When: As the back official, when it looks like a two-blue-line pass is imminent. As the lead official, when the ring fully crosses the 2nd blue line. Also, as the lead official, if play is stopped due to a violation related to two blue lines, repeat the “two blue line pass” signal to communicate your decision.
How: Fully extend your arm straight out and up from your shoulder height at 22.5º (halfway to 45º) with your index and middle fingers extended. Be sure to vocalize the word “two.”
When: A goal is nullified. It is also used during a two blue line pass when the team eligible to play the ring fails to skate directly to it and play it or when the player skating to the ring misses and skates past.
How: Sweep both arms sideways, in opposite directions, across the front of your body at shoulder height with your palms down.
When: The shot clock should be reset, but it hasn’t been.
How: Using the arm nearest the shot clock operator, make a modified “Delayed Violation” signal: Bend your arm 90º so that forearm and hand are upright with your index finger extended, making a circular motion with your wrist.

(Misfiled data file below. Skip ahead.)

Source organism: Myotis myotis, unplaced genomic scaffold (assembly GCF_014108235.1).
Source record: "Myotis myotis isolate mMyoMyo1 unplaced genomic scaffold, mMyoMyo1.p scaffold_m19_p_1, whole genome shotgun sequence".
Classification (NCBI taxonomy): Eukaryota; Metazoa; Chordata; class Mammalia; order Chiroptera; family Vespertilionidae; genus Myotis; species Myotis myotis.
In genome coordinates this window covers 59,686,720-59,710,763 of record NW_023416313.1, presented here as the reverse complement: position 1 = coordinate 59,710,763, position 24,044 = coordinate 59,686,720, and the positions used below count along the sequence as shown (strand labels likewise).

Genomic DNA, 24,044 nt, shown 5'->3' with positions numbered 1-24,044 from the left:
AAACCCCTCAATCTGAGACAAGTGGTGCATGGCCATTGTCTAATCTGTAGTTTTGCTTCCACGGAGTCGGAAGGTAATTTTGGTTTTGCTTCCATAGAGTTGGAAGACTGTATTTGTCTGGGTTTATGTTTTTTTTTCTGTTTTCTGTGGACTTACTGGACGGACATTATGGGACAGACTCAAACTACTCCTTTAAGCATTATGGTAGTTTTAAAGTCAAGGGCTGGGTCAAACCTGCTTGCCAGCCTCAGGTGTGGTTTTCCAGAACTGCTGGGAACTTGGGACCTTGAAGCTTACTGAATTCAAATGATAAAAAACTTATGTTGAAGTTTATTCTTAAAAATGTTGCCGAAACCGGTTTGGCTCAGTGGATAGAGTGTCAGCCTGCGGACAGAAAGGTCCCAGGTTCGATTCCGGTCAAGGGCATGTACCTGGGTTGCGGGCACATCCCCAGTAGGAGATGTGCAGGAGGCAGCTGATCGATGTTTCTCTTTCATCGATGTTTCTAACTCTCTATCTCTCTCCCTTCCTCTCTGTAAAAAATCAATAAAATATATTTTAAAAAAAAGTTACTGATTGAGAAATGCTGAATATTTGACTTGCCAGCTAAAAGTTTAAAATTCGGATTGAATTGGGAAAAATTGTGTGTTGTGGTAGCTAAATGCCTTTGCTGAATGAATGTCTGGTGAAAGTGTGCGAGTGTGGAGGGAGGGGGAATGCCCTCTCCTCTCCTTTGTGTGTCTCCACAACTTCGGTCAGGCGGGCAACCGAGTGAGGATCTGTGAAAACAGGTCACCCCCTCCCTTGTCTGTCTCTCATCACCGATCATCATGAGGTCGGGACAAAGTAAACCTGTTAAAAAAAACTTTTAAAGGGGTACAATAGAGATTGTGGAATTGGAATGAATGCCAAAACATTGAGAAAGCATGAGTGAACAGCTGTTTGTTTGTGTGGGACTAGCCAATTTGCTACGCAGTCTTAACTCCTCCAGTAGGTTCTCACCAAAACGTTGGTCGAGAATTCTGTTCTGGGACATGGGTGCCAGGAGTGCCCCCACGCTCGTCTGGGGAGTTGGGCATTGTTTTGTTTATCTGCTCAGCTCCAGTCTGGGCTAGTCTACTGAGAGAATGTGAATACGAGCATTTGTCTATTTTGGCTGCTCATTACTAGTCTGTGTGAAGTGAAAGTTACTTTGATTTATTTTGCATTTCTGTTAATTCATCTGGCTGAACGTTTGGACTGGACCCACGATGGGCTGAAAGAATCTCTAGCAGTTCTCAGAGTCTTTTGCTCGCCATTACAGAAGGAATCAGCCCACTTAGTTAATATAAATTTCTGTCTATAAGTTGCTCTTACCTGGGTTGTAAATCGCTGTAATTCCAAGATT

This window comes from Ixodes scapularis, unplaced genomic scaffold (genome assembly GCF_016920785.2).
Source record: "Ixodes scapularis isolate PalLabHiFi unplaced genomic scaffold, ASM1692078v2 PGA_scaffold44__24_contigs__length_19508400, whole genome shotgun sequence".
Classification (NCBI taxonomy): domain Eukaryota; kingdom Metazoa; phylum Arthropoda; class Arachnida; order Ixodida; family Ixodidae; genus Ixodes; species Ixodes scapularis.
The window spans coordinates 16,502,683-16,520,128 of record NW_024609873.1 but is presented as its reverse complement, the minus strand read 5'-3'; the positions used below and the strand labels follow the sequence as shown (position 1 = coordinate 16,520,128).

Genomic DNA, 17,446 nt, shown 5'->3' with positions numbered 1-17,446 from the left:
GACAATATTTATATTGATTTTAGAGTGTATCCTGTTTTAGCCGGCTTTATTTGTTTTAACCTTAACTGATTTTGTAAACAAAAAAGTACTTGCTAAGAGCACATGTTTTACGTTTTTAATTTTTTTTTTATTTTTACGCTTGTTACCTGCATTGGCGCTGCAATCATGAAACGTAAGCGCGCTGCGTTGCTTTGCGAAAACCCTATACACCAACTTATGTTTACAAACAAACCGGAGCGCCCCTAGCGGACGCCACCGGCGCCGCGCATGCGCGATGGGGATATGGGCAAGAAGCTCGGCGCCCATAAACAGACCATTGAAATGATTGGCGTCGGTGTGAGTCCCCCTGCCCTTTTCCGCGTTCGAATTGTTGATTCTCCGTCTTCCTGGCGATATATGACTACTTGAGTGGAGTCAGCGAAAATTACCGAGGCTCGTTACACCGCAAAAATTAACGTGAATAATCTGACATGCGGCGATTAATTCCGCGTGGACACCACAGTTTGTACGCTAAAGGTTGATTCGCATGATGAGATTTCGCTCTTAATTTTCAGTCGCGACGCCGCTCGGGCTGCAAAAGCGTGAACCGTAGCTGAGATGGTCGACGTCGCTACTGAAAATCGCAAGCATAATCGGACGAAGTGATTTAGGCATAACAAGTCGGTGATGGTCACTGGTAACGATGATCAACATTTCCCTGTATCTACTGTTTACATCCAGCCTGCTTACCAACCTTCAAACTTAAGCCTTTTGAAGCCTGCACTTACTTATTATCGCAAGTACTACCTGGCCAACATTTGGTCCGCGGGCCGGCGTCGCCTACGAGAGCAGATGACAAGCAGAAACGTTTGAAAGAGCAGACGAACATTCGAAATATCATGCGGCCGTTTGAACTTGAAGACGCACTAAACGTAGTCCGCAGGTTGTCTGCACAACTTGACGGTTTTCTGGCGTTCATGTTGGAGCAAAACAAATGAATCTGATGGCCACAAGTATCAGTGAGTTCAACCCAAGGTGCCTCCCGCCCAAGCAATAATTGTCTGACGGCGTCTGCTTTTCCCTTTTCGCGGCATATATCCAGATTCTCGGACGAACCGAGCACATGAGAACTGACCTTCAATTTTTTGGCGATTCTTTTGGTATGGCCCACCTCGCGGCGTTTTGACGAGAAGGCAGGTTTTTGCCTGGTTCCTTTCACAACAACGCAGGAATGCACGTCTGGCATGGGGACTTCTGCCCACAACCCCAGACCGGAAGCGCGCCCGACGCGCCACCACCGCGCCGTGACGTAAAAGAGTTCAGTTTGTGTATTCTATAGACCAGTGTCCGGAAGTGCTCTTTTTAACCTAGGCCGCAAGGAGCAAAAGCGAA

When: Play is stopped due to a line violation such as blue line, free play line, crease or circle.
How: Fully extend your arm downwards, towards the ice at 45º, with your thumb tucked towards your palm.
When: Play is stopped due to too many skaters entering the restricted area
How: Raise your non-whistle hand at shoulder height, palm out and arm relaxed, fingers indicating the number of skaters found to have been in the restricted area for the violation.
When: A player makes contact with the ring with the toe of their skate with the intent to propel it forward.
How: Raise the toe of one skate upward and point towards it with the non-whistle hand fully extended, with the thumb tucked towards the palm.
When: The five-second count completes on a goalkeeper ring or free pass, and the ring has not been successfully passed out of the crease or circle.
How: Raise your non-whistle hand outward at shoulder height, palm out and arm relaxed, with the fingers and thumb extended and spread to indicate “five seconds.”
When: On a potential two blue line pass, blue line violation (including the goalkeeper throwing the ring), or similar where a ring glances off a player or is barely touched by a stick where your partner might not be able to see it.
How: Reach both hands out in front of your forehead and brush the fingers of the non-whistle hand over the other. Be sure to vocalize the word “touch.”
When: At the end of all other signals at a stoppage in play, if the ring is not being granted as a goalkeeper ring.